I notice that Torchbearer and Mouse Guard, which are both much more focused games, give the PCs far fewer beliefs and instincts (1 each, instead of 3). When PCs have three beliefs, in particular, it creates a very broad surface area for the GM to think about, which can be somewhat at odds with a very focused game (“Hey kids, delve this dungeon!”)
If you were going to make a really focused BW, somewhat more GM-led campaign… would you cut down the number of beliefs?
I like the idea. Though I think just introducing guidelines for writing three simple beliefs (like a little bit Burning THAC0 style with something like one philosophy, one central goal and one team oriented belief) can keep GM led campaigns more focused without forfeiting the robustness of character that three beliefs offer.
Some things might need to be amended in terms of earning artha if you cut down the number of beliefs as well.
On the flip-side, I wonder how introducing things like Oaths would go over in Torchbearer. Effectively you could have an extra, more long term goal going. Just a thought.
It’s tough. BW’s multi-tiered Beliefs allow for internal conflict—which is a hallmark of BW. I think it’s something unique about the game. We created TB/MG for characters with less depth.
If I was going to trim anything, I might restrict a player to one Instinct and leave the Beliefs.
However! Note that Beliefs 2 and 3 are optional! You’re only required to have one Belief. I’d much rather Beliefs 2 and 3 develop organically in play. Ideally, you write them as you’re playing, "Oh fuck! I really care about this: “Belief 2: ‘Fuck that guy! I’ll devote my life to tearing him down.’” Or similar.
I’ve seen the idea of starting out with just one belief as advice to players who aren’t sure what to put, but the idea of doing that deliberately with seasoned players is new to me. I will file that one away for sure.
I’m surprised that you’d reduce instincts over beliefs. I don’t find instincts attract a lot of my attention as GM, it’s externally focused beliefs that increase my mental workload. (Internal conflict is great, as you say.)
Note that MG characters effectively have two beliefs, in BW terms: their Belief and their Goal.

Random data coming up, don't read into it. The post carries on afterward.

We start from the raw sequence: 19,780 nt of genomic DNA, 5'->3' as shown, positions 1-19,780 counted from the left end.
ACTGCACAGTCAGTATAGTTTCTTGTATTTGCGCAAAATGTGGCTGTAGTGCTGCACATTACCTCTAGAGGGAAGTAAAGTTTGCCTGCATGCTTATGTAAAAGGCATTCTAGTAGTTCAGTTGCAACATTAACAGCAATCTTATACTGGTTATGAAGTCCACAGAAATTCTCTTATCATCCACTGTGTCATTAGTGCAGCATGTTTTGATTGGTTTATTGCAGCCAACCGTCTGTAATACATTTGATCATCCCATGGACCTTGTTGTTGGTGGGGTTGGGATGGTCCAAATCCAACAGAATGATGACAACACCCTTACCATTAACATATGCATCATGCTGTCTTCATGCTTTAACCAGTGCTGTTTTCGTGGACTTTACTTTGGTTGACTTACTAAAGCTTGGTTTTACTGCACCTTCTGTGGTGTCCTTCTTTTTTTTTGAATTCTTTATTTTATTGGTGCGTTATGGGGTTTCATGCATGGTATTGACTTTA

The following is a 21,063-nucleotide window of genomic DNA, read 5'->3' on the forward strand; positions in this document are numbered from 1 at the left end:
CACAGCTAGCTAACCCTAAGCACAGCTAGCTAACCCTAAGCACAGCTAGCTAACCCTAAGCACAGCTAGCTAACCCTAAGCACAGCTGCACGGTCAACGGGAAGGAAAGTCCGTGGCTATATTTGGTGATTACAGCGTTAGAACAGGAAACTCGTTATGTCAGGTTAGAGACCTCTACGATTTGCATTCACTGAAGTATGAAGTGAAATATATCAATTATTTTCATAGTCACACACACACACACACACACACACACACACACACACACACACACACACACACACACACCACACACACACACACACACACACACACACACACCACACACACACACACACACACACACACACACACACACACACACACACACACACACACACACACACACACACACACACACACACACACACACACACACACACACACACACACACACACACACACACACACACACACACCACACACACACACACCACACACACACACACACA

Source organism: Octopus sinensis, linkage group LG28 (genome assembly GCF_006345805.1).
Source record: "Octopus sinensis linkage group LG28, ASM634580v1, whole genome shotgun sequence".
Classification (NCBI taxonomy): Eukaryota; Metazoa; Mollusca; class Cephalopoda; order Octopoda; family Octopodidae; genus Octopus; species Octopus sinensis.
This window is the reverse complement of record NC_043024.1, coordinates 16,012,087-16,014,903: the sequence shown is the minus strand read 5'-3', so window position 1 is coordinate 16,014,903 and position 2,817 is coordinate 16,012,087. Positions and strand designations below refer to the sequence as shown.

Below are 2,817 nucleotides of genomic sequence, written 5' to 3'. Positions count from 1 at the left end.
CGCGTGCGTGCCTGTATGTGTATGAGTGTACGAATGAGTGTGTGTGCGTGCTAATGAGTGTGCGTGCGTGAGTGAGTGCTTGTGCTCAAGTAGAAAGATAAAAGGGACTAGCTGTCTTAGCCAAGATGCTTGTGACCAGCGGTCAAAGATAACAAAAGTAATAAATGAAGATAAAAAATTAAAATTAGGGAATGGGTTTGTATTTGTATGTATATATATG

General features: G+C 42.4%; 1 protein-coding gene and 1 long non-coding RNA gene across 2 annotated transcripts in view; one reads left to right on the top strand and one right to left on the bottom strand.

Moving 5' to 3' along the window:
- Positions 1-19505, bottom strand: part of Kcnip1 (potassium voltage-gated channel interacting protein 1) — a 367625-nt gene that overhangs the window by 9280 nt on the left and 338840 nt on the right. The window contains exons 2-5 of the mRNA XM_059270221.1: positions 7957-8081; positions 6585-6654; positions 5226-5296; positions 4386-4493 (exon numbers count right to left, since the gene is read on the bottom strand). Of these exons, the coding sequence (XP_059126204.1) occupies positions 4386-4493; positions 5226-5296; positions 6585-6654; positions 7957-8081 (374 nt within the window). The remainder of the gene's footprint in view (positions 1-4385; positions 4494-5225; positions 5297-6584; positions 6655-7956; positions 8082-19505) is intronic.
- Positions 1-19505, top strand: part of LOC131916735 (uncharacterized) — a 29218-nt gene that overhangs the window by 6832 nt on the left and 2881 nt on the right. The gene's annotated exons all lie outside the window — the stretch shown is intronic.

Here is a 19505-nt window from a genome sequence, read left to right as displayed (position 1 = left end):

I imagine you could get a lot of “focus” by just defining what you should write beliefs about more rigidly. Let’s say everyone has to have a belief about the big group adventure goal, one belief about another PC, and one moral/ethical statement.
I always thought “beliefs” should be called “motivations”, and the different type of them be called “beliefs” (for ethical statments), and “goals” (for… goals). Thus, you should have at least a Goal to start the game, and it’s a good practice to have a Belief also, leaving the third Motivation to what fits better to your idea of the character.
But, whatever, it’s only an idea, the game would not change a bit in functionality.
(I’m Argentinian, so I may have invented some words or forms of words, and used wrognly the English Grammar; sorry!)
For a really focused game you should suggest to players that they tie their Beliefs into the big plan rather than latch onto new ideas. And if anything new hooks a Belief, immediately tie that thing back into the driving goal of the campaign. BW does GM-led just fine; you just have to treat the Beliefs as ways for players to decide which avenue they’re interested in pursuing rather than the tentacles of exploring plot in all directions.
I’ve done this way in all my games so far, and it works out really well. The GM’s happy because his ideas are being toyed with, the players are happy cause they can pursue those ideas however they wish, and if they want something new they assume I’ll work it back in somehow. Someday.
The number of Beliefs you need really depends on the scope of your game. Three Beliefs is really for a party of some size (3-4 characters at least), a big situation, and a personal goal. If any of those situations are different (solo game or two players), a simple 1-2 goal scenario, or no room to really explore something from your past, you an get by with fewer beliefs.